Dr. Simon Parker, University of York, UK
Professor Joe Painter, University of Durham, UK
Dr Ferruccio Pastore, FIERI, Italy
Dr Lorenzo Pezzani, Goldsmiths College, University of London, UK
Dr. Stavroula Pipyrou, University of St. Andrews, UK.
Dr. Maria Pisani, University of Malta
Dr. Simon Robins, University of York, UK
Dr. Nando Sigona, University of Birmingham, UK
Dr. Vicki Squire, University of Warwick, UK
Dr. Dallal Stevens, University of Warwick, UK
Professor Giorgos Tsimouris, Panteion University Athens, Greece
Professor Nick Vaughan-Williams, University of Warwick, UK
Dr. Antonis Vradis, University of Durham, UK
Professor Eyal Weizman, Goldsmiths, Goldsmiths College, University of London, UK

Launch of ‘Death by Rescue’ Report on anniversary of 18 April shipwreck tragedy


‘The 18th April 2015 marks…the worst peacetime disaster in recent Mediterranean history’



The 18th of April 2016 marks the first anniversary of the tragic sinking of a fishing trawler off the coast of Sicily resulting in the loss of over 800 lives. Only 28 passengers on board the vessel survived. It was the worst peacetime disaster in recent Mediterranean history and the biggest single loss of life in a year that saw 3,735 suspected drownings by those attempting to make the perilous journey to the shores of Europe. However, days earlier on 13 April 2015, more than 400 people were thought to have drowned after another vessel sank some 60 nautical miles from the Libyan coast and 150 survivors were rescued. In just the month of April, shipwrecks cost the lives of over 1,200 refugees in one of the most heavily trafficked sea areas and surrounded by some of the best equipped search and rescue services and air and naval surveillance in the world.

How then was this human catastrophe possible and why do the events of April 2015 mark only the highest point in a rising death toll since the abandonment of the Italian government’s Mare Nostrum operation in October 2014?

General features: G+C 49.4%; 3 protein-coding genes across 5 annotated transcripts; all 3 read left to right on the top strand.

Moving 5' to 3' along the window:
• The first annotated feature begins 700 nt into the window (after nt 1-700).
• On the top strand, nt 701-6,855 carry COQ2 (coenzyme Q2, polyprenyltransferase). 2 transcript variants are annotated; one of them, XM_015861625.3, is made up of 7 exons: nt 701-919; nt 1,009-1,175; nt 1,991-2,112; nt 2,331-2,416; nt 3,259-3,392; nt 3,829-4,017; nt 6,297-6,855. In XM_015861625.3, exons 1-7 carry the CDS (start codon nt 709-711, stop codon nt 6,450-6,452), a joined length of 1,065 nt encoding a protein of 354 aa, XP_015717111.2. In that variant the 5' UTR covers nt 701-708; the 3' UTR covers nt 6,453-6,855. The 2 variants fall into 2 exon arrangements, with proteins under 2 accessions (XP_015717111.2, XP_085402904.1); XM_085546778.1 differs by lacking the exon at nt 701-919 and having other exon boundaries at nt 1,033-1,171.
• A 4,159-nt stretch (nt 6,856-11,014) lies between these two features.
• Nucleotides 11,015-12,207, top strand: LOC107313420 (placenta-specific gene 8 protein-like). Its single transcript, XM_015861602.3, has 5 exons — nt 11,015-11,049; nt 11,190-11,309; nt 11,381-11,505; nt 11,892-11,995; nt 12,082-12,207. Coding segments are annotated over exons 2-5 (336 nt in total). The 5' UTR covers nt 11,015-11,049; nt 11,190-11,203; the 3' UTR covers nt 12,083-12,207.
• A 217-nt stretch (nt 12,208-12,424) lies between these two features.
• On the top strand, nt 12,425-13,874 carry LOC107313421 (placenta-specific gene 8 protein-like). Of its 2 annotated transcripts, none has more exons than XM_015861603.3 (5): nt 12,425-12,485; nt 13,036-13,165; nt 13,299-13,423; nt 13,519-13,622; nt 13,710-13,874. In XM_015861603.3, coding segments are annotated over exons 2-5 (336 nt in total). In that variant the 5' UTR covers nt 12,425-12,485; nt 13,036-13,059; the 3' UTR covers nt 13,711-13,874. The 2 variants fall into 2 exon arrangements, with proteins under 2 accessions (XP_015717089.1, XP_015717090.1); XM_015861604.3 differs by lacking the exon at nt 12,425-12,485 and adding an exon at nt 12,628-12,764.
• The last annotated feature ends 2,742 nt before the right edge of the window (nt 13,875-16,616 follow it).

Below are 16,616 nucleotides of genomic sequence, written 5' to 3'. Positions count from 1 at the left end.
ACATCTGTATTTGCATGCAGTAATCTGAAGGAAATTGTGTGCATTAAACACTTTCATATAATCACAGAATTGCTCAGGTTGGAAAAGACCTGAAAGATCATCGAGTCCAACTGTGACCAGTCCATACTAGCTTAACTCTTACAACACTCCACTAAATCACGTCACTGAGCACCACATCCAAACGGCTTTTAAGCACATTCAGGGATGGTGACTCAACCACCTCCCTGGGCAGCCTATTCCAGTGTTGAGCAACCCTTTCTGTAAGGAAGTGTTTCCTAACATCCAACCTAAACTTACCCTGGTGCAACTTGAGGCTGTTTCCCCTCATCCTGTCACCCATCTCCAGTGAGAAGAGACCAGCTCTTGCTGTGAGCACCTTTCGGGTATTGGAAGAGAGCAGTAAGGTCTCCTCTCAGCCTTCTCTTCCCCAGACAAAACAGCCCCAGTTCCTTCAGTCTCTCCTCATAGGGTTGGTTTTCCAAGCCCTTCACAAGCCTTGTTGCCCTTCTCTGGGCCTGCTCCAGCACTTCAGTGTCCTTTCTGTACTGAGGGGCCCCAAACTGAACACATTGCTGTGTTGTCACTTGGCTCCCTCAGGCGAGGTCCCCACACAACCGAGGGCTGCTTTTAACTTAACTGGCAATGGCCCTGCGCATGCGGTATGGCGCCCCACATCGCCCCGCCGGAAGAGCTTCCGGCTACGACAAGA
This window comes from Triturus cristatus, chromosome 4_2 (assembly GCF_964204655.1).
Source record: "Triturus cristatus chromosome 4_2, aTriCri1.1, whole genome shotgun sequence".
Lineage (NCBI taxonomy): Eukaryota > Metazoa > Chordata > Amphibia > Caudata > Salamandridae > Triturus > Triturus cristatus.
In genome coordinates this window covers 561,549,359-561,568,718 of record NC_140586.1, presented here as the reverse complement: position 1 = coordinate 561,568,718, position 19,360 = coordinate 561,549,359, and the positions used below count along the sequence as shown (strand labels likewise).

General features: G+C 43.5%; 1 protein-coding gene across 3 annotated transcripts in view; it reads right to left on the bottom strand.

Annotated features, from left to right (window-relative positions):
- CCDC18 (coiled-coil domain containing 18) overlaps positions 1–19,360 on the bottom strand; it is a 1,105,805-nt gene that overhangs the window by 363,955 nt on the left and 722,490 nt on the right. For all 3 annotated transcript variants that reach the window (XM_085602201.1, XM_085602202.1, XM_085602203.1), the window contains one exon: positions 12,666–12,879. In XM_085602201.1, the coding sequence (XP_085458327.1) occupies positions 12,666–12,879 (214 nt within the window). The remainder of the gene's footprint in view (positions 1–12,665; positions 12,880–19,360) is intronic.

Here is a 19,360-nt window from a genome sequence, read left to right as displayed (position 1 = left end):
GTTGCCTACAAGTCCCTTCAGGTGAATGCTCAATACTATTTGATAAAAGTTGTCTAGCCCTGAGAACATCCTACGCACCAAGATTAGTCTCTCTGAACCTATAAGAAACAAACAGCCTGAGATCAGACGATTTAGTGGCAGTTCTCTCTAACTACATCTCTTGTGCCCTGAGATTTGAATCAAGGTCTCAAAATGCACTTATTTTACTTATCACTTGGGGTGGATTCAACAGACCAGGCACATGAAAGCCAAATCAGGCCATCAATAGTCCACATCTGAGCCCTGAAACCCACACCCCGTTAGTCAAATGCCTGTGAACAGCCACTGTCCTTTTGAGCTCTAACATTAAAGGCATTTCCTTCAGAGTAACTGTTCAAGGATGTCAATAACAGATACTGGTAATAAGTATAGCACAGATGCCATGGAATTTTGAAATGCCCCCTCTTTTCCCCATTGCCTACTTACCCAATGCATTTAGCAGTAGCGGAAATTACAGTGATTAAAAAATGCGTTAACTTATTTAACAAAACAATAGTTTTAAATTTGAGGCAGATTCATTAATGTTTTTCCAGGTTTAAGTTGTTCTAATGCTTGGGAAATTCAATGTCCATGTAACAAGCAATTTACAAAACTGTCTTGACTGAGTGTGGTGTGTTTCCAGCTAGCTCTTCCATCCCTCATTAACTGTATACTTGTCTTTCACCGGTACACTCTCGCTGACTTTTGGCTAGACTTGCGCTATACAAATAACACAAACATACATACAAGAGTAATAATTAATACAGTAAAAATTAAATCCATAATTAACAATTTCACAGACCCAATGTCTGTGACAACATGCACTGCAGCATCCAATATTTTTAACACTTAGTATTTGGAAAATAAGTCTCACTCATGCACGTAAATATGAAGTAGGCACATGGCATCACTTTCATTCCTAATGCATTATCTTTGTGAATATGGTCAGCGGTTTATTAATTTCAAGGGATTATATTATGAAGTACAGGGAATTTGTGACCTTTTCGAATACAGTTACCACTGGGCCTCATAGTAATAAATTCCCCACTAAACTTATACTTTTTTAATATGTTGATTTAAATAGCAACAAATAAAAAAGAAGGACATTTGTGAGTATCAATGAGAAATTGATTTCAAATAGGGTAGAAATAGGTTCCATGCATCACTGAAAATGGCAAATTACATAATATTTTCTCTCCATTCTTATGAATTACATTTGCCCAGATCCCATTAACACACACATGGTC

The report which is launched on Monday 18 April at the A.M. Qattan Foundation in London (for details and to book a ticket click here) sheds new light on the recent history of national and EU sponsored search and rescue and border control operations since the fatal shipwrecks off the coast of Lampedusa, Sicily in October 2013 that led to the launch of Mare Nostrum.

18042015_ZOOMIN_B_LP2-01According to the detailed forensic research and witness statements collected by the report’s authors, Charles Heller and Lorenzo Pezzani:

  • the merchant vessels involved did everything they possibly could to rescue the passengers in distress
  • the blame for the tragedies does not lie entirely with the smugglers who overcrowded the boats
  • EU agencies and policy makers bear responsibility for ending the Italian Mare Nostrum operation and replacing it with the much more limited Frontex-led Triton operation
  • European policy makers took this decision in full knowledge of the deadly consequences this policy shift would have, and knowingly created the conditions in which these incidents were bound to occur.

Heller and Pezzani comment:

 “Thanks to newly released documents we can show that the rationale for this retreat of state-operated rescue was to act as a deterrent for migrants and smugglers in the aim of stemming crossings”.

The authors will be joined at the launch of the report by Precarious Trajectories Project Director, Dr Simon Parker from the University of York, the Director of the Centre for Research Architecture at Goldsmiths, London University Prof. Eyal Weizman, Lord Roberts of Llandudno, the Director of Statewatch, Tony Bunyan and Matteo De Bellis, Amnesty International. Chaired by Prof. Sue Clayton, Director of the Goldsmiths Screen School.

Book a free ticket through Eventbrite.